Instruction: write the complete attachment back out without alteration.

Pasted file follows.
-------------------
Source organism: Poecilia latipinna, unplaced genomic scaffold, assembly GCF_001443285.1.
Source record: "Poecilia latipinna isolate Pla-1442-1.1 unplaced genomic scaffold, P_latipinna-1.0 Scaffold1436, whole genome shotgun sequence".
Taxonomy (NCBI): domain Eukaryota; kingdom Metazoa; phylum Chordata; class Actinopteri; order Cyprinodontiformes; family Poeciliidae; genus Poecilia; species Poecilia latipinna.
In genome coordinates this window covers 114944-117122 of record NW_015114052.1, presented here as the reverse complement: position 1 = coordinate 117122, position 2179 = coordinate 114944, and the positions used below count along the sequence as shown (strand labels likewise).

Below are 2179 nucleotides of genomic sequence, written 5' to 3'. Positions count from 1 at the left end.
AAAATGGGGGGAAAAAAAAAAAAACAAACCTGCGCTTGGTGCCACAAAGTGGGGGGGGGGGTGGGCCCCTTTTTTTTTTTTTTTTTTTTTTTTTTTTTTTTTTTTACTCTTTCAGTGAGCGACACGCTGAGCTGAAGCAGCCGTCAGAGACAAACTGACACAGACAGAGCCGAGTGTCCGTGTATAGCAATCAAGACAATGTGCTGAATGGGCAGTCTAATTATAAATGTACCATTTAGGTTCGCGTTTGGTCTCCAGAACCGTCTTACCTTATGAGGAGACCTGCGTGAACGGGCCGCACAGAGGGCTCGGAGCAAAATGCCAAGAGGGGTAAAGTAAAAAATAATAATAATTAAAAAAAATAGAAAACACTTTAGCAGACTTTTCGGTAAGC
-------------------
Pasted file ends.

Source organism: Poecilia latipinna, unplaced genomic scaffold, assembly GCF_001443285.1.
Source record: "Poecilia latipinna isolate Pla-1442-1.1 unplaced genomic scaffold, P_latipinna-1.0 Scaffold1436, whole genome shotgun sequence".
Taxonomy (NCBI): domain Eukaryota; kingdom Metazoa; phylum Chordata; class Actinopteri; order Cyprinodontiformes; family Poeciliidae; genus Poecilia; species Poecilia latipinna.
In genome coordinates this window covers 114944-117122 of record NW_015114052.1, presented here as the reverse complement: position 1 = coordinate 117122, position 2179 = coordinate 114944, and the positions used below count along the sequence as shown (strand labels likewise).

Below are 2179 nucleotides of genomic sequence, written 5' to 3'. Positions count from 1 at the left end.
AAAATGGGGGGAAAAAAAAAAAAACAAACCTGCGCTTGGTGCCACAAAGTGGGGGGGGGGGTGGGCCCCTTTTTTTTTTTTTTTTTTTTTTTTTTTTTTTTTTTTACTCTTTCAGTGAGCGACACGCTGAGCTGAAGCAGCCGTCAGAGACAAACTGACACAGACAGAGCCGAGTGTCCGTGTATAGCAATCAAGACAATGTGCTGAATGGGCAGTCTAATTATAAATGTACCATTTAGGTTCGCGTTTGGTCTCCAGAACCGTCTTACCTTATGAGGAGACCTGCGTGAACGGGCCGCACAGAGGGCTCGGAGCAAAATGCCAAGAGGGGTAAAGTAAAAAATAATAATAATTAAAAAAAATAGAAAACACTTTAGCAGACTTTTCGGTAAGC